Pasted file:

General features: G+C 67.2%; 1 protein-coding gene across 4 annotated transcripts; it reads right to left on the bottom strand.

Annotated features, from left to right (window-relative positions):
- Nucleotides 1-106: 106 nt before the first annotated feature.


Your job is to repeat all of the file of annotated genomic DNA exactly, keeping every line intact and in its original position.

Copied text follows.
General features: G+C 67.2%; 1 protein-coding gene across 4 annotated transcripts; it reads right to left on the bottom strand.

Annotated features, from left to right (window-relative positions):
- Nucleotides 1-106: 106 nt before the first annotated feature.